She showed the students some native instruments and some homemade moccasins that she wears at home and for festivals.  Joani explained the process of making moccasins from tanning deer hide with smoke to sewing the individual beads.  The students also received a lesson in some of the indigenous languages that are spoken and that sadly, are in danger of dying out. 

The children noted that in Joani’s culture, traditions were passed down through oral stories so listening was very important. 

The students had many questions for Joani and they continued to talk about her long after her visit had ended.  We are so grateful that she came in to spend time with us!

04 Nov

Project L.E.A.D – A Great Success!

Lower School is L.E.A.D.ing the Way – A Literacy Celebration!

Question: What can we do to really celebrate our love of reading this fall?

Answer: Let’s have a division-wide celebration that involves students and teachers creatively sharing for one full day!

Second grade teacher, Jessica Rullo shared a wonderful idea for celebrating our love of reading, and in collaboration with third grade teacher, Roni Blaustein, and others, created a new Lower School tradition called Project L.E.A.D. – Literacy, Exploration and Adventure Day!

From the earliest moments that students enter Dwight-Englewood as preschool students, they are immersed in literature through storytelling, read-alouds, and other interactive work.  As they progress through the Lower School, students learn to think more deeply about the characters in their books, to step into the shoes of these characters, to empathize with them, and to anticipate how the characters will act as well.

Project L.E.A.D provides an opportunity for our entire Lower School community to playfully reinforce these ideals as students physically and dramatically immerse themselves in beloved literary and non-fictional characters.

Goals of Project L.E.A.D:
1. Further foster and encourage a love of reading in our students
2. Provide yet another opportunity for students to engage their creativity
3. Spark new interest in books, characters and authors

On Friday, October 31, 2014, we actually met our GOALS! Please take a look at the pictures below that chronicle our day!  Thank you to all who supported this wonderful event!

Dia de Los Muertos: A Special Collaboration between Spanish and Art 

During the week of October 28, Mrs. Garcia and Misi Collado worked collaboratively on a Dia de Los Muertos, or Day of the Dead, unit for third, fourth and fifth grade students.  The Day of the Dead is an ancient Aztec celebration during which people remember family and friends that have passed away.  It is a day that is currently celebrated in many Spanish-speaking countries from October 31 through November 2.  Through this thematic unit, students explored the value of life within the cultural tradition of Day of the Dead, and also explored the art works of Jose Guadalupe Posada, and by recreating “The Land of the Remembered as portrayed in the animated film “The Book of Life”.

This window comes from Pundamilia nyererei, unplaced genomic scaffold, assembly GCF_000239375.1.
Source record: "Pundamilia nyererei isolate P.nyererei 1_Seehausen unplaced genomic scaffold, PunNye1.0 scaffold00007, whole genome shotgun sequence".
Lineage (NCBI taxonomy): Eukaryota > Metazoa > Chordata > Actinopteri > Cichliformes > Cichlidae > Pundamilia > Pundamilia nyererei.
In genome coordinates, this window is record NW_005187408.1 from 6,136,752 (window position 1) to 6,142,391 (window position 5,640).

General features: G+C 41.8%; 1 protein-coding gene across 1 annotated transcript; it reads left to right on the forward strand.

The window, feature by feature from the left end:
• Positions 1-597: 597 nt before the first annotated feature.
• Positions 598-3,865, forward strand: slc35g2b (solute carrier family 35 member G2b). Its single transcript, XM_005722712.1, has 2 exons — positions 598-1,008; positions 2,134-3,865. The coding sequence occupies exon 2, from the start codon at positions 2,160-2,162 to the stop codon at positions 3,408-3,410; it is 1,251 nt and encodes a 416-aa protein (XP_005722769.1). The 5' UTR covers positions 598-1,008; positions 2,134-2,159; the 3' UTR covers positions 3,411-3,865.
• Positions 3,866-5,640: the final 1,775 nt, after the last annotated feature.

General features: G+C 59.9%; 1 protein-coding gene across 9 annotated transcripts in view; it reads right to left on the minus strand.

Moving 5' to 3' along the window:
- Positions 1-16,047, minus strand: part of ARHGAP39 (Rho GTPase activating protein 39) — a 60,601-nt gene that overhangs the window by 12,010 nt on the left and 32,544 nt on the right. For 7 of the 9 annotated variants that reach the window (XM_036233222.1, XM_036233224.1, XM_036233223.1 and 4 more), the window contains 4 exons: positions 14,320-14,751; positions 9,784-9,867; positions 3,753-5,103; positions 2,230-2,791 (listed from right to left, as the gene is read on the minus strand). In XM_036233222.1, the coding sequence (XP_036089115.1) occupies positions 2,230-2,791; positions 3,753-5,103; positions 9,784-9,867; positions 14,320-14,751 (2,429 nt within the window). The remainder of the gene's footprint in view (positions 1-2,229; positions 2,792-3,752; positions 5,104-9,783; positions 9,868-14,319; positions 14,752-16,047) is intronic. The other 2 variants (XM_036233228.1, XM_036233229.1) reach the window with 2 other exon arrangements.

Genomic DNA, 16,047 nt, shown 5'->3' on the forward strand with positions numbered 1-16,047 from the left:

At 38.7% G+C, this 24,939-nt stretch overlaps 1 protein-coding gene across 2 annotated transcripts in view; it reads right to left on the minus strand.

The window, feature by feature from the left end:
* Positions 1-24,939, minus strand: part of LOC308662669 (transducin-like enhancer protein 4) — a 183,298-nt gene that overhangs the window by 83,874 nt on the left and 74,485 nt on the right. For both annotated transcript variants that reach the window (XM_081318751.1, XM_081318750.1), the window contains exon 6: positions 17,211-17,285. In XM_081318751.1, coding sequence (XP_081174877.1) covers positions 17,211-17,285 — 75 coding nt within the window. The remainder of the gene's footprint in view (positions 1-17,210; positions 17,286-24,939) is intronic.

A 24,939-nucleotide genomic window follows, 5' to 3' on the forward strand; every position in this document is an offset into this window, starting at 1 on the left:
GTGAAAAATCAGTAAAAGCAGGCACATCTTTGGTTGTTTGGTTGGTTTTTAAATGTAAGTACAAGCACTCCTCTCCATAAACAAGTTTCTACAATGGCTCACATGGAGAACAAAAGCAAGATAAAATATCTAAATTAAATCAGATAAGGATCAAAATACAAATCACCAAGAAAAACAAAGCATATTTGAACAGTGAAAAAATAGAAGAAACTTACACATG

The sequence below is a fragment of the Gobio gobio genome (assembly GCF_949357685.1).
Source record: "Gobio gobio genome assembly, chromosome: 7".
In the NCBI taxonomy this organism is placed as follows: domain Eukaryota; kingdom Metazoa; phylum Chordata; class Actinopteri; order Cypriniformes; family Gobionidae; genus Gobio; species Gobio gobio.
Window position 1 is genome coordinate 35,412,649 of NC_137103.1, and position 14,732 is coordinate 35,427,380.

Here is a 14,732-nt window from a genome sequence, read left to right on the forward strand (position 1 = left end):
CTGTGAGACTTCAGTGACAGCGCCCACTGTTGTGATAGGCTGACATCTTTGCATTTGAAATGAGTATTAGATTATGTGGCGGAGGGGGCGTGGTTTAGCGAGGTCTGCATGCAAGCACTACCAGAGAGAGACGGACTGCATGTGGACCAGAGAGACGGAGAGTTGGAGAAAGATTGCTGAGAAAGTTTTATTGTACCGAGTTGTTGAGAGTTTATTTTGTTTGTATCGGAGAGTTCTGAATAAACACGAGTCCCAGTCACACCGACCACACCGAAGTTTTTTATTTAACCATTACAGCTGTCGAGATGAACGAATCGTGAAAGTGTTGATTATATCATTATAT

To add to the experience, Misi Collado dressed as “La Calavera Catrina” an image of a female skeleton wearing a hat typical of the an ancient time.  “La Catrina” has become an icon of the Day of the Dead.

Students created memorials for family and friends who have passed away.

I am pleased to announce the launch of the Dwight-Englewood Lower School Visual Art Website! Please visit the site to enjoy the variety of artwork created by children in kindergarten first, second and fourth grades.  Recent projects will be featured as well as archived artwork from previous years. The website is a place to highlight student work and will be updated frequently.  Please enjoy!

This year the annual Book Fair is scheduled for Monday, November 17 (8:00 am – 8:00 pm) and Tuesday, November 18 (8:00 am – 5:00 pm) in Hajjar Auditorium!  Shop from an extensive collection of children’s books, best sellers, raffles, and more!  
On Monday November 17, all Lower School families are invited to a Book Fair Pizza Party at 5:30 pm!  Enjoy food and the company of good friends,  and then head upstairs for shopping at the Book Fair.  See below for details; Please RSVP to Mrs. Rullo at rullol@d-e.org or call 201-227-3220.  See you at the Fair!